Parts of the beginning of this album reminded me of Battletoads. Who really could guess why, and maybe I’m alone in thinking this. Maybe I’m also the only one that still gives that Sega Mega Drive super game the time of day for some reflection.
It was probably the first instrumental track off And You Will Know Us by the Trail of Dead’s latest release The Century of Self that did it for me. There’s something foreboding and archaic that underlies The Giant’s Causeway, that wouldn’t be out of place as the audio counterpart for a pixel-challenged battle to the death.
What I can tell you is that Battletoads has no visual correlation with the album art for this latest offering, which by the way is amazing. I’m not going to lie to you; it’s one of the reasons I picked up the album in the first place.
Whether that displays a certain musical ignorance or just a penchant for meticulous ballpoint illustration (in this case penned by …Trail of Dead singer Conrad Keely), I’m sure glad I got around to listening. The first time I gave The Century of Self a spin, I wasn’t so sure, though every time since then I’ve found myself digging a little deeper into a warm burrow of aural enjoyment.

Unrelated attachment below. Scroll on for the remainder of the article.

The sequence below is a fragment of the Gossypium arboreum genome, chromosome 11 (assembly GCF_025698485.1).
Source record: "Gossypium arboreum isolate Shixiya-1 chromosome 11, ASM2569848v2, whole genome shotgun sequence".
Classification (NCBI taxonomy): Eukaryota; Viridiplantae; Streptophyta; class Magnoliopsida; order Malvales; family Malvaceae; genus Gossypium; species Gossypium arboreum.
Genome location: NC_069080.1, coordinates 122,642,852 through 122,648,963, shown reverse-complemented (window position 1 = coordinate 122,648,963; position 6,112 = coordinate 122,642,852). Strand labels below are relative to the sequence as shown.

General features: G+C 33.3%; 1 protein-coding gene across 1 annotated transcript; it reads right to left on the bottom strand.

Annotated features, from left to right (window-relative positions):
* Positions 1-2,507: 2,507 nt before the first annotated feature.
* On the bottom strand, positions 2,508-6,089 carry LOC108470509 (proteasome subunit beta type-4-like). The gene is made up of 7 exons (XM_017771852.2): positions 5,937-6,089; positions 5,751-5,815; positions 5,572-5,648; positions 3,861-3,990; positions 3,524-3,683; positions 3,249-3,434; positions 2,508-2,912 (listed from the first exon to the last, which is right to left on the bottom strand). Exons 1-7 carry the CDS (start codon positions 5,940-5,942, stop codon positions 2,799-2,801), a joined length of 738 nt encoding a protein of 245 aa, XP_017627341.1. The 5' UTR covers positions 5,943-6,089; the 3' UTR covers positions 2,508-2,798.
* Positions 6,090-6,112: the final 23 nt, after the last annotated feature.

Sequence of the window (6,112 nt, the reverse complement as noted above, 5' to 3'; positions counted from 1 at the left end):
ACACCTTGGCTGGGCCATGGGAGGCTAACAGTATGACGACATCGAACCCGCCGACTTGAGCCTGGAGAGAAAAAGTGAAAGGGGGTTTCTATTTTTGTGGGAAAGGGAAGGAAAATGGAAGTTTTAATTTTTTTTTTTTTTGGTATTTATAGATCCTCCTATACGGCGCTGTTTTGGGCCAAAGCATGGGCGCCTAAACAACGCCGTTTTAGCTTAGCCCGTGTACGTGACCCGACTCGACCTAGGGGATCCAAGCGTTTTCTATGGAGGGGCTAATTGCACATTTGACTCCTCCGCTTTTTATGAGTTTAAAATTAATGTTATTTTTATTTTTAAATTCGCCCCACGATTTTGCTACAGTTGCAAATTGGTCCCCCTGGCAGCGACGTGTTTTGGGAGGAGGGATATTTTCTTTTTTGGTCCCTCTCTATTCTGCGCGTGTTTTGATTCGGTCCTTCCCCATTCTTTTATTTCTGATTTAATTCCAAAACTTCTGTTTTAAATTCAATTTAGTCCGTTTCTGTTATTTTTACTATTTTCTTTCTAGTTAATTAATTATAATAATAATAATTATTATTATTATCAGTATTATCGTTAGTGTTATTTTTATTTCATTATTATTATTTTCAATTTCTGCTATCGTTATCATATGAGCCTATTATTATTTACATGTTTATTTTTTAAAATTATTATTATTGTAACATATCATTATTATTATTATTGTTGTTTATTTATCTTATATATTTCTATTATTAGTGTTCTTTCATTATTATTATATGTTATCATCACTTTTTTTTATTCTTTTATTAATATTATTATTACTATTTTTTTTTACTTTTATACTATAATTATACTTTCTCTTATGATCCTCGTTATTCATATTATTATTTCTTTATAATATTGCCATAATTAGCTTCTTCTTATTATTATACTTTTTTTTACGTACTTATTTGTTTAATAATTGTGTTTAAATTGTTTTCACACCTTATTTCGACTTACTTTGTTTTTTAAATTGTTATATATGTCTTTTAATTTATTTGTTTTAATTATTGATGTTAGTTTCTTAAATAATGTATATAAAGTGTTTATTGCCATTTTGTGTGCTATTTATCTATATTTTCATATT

Having freed themselves from the clutches of long time record label Interscope Records in 2007, the band released their album newly independent and free to do as they pleased. With such lack of restraint, one might have expected … Trail of Dead to go head over ass with new possibilities and creative endeavours but with this album they flourish. The thematic content is tight throughout, weaving in and around history, mythology, the devil and the divine, all the while in a deep-rooted, primordial kind of fashion.
If this album were a meal it’d be half a pig arse on a plate, which just goes to say, it’s all meat and no fuss and it still works a treat. It’s grand-scale but still unpretentious and it’s got me wanting more.